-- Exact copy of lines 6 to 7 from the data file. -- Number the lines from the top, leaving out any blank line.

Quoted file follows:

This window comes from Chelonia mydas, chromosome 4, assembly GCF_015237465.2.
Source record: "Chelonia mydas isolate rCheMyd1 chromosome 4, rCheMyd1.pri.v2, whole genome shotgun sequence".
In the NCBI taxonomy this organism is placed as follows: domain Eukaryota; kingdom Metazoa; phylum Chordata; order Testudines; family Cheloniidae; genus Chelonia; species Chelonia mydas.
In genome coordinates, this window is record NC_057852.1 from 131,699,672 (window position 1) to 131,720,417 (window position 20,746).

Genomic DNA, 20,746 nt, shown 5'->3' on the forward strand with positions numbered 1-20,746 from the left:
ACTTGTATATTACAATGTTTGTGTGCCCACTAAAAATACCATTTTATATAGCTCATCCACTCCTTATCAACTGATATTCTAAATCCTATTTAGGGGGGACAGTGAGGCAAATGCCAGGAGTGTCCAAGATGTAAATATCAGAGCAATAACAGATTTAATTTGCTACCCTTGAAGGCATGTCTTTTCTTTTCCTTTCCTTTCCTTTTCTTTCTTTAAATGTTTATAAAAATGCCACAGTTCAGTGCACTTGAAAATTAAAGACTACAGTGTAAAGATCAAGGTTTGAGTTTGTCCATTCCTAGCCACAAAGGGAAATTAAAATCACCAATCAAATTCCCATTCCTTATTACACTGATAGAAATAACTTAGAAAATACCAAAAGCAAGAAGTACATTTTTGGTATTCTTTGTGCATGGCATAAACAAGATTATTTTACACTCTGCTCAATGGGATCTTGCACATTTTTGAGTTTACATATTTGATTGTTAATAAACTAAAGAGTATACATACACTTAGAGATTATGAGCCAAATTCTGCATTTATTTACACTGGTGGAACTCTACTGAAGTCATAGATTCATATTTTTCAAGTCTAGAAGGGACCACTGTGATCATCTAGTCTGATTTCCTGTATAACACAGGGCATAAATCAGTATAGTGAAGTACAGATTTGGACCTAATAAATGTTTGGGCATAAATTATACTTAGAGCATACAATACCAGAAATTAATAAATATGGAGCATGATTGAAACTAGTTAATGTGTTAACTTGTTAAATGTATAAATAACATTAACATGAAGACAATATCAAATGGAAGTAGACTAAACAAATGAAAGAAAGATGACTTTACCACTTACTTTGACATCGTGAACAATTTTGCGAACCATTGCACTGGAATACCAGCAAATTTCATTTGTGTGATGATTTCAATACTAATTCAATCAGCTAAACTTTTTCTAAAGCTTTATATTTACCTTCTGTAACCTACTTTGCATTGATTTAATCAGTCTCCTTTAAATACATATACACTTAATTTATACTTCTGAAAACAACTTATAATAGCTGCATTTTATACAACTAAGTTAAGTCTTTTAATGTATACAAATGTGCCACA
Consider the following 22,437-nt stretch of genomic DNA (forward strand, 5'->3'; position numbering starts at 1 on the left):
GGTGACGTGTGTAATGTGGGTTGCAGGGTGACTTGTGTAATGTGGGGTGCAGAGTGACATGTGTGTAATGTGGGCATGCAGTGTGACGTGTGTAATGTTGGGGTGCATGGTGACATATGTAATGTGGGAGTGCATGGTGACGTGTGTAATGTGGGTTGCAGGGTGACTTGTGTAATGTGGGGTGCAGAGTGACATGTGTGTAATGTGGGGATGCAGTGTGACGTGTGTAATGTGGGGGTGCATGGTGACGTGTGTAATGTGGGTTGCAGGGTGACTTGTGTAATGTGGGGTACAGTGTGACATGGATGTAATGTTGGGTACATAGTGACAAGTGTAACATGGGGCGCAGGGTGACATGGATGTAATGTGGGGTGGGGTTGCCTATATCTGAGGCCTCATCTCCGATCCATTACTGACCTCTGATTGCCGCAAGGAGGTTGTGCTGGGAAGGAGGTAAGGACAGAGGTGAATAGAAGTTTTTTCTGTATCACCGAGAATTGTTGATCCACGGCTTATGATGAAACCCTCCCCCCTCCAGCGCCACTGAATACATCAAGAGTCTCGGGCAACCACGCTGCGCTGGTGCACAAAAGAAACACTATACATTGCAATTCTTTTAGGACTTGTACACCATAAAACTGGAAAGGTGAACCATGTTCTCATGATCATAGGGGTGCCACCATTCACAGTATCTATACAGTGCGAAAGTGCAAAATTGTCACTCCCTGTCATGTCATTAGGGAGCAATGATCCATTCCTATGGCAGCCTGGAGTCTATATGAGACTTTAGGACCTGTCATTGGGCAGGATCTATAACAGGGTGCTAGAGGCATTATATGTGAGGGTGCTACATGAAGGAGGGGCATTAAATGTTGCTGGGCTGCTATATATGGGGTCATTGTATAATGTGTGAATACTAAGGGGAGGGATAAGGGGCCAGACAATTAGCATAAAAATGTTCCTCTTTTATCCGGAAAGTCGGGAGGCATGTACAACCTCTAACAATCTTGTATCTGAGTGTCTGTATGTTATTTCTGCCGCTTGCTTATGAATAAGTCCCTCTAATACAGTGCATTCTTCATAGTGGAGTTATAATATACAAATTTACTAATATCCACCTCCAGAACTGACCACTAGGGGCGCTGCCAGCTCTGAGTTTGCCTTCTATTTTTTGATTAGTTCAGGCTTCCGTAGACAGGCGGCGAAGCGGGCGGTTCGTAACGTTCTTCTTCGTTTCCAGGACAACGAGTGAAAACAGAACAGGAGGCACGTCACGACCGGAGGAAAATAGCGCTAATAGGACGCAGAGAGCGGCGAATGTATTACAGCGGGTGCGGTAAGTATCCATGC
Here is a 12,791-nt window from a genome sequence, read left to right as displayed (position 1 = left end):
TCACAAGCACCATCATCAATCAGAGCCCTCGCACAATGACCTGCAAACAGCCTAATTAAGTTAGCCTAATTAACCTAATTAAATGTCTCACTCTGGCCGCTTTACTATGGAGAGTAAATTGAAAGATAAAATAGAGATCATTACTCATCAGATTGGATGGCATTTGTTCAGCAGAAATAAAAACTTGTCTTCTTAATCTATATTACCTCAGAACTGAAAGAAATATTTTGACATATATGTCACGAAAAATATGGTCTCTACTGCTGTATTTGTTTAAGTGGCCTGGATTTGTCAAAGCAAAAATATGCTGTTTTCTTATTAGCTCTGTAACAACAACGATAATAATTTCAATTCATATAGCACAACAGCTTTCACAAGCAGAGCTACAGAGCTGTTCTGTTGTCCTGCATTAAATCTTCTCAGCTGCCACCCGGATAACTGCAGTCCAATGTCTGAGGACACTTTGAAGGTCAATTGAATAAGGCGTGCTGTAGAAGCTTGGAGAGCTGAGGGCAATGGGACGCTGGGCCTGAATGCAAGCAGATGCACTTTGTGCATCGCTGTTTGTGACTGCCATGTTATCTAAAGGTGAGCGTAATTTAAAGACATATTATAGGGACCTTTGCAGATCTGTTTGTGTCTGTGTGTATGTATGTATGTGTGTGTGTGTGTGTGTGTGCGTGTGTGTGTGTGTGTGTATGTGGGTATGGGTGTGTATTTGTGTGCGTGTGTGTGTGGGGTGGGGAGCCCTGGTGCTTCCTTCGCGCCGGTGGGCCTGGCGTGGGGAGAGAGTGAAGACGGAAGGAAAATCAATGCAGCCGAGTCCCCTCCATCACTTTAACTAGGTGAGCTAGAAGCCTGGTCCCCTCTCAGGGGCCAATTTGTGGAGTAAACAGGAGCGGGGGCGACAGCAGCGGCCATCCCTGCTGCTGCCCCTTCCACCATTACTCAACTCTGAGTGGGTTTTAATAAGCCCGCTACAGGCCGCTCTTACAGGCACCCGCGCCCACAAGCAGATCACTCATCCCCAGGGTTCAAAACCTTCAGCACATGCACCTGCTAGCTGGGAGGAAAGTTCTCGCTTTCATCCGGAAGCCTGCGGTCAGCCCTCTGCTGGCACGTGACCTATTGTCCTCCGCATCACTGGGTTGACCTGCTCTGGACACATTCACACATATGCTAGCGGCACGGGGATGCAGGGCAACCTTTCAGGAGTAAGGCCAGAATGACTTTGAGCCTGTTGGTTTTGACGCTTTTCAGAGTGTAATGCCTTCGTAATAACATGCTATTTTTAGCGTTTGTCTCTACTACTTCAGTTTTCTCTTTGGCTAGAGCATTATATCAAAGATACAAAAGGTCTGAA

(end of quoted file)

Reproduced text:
ACTTGTATATTACAATGTTTGTGTGCCCACTAAAAATACCATTTTATATAGCTCATCCACTCCTTATCAACTGATATTCTAAATCCTATTTAGGGGGGACAGTGAGGCAAATGCCAGGAGTGTCCAAGATGTAAATATCAGAGCAATAACAGATTTAATTTGCTACCCTTGAAGGCATGTCTTTTCTTTTCCTTTCCTTTCCTTTTCTTTCTTTAAATGTTTATAAAAATGCCACAGTTCAGTGCACTTGAAAATTAAAGACTACAGTGTAAAGATCAAGGTTTGAGTTTGTCCATTCCTAGCCACAAAGGGAAATTAAAATCACCAATCAAATTCCCATTCCTTATTACACTGATAGAAATAACTTAGAAAATACCAAAAGCAAGAAGTACATTTTTGGTATTCTTTGTGCATGGCATAAACAAGATTATTTTACACTCTGCTCAATGGGATCTTGCACATTTTTGAGTTTACATATTTGATTGTTAATAAACTAAAGAGTATACATACACTTAGAGATTATGAGCCAAATTCTGCATTTATTTACACTGGTGGAACTCTACTGAAGTCATAGATTCATATTTTTCAAGTCTAGAAGGGACCACTGTGATCATCTAGTCTGATTTCCTGTATAACACAGGGCATAAATCAGTATAGTGAAGTACAGATTTGGACCTAATAAATGTTTGGGCATAAATTATACTTAGAGCATACAATACCAGAAATTAATAAATATGGAGCATGATTGAAACTAGTTAATGTGTTAACTTGTTAAATGTATAAATAACATTAACATGAAGACAATATCAAATGGAAGTAGACTAAACAAATGAAAGAAAGATGACTTTACCACTTACTTTGACATCGTGAACAATTTTGCGAACCATTGCACTGGAATACCAGCAAATTTCATTTGTGTGATGATTTCAATACTAATTCAATCAGCTAAACTTTTTCTAAAGCTTTATATTTACCTTCTGTAACCTACTTTGCATTGATTTAATCAGTCTCCTTTAAATACATATACACTTAATTTATACTTCTGAAAACAACTTATAATAGCTGCATTTTATACAACTAAGTTAAGTCTTTTAATGTATACAAATGTGCCACA
Consider the following 22,437-nt stretch of genomic DNA (forward strand, 5'->3'; position numbering starts at 1 on the left):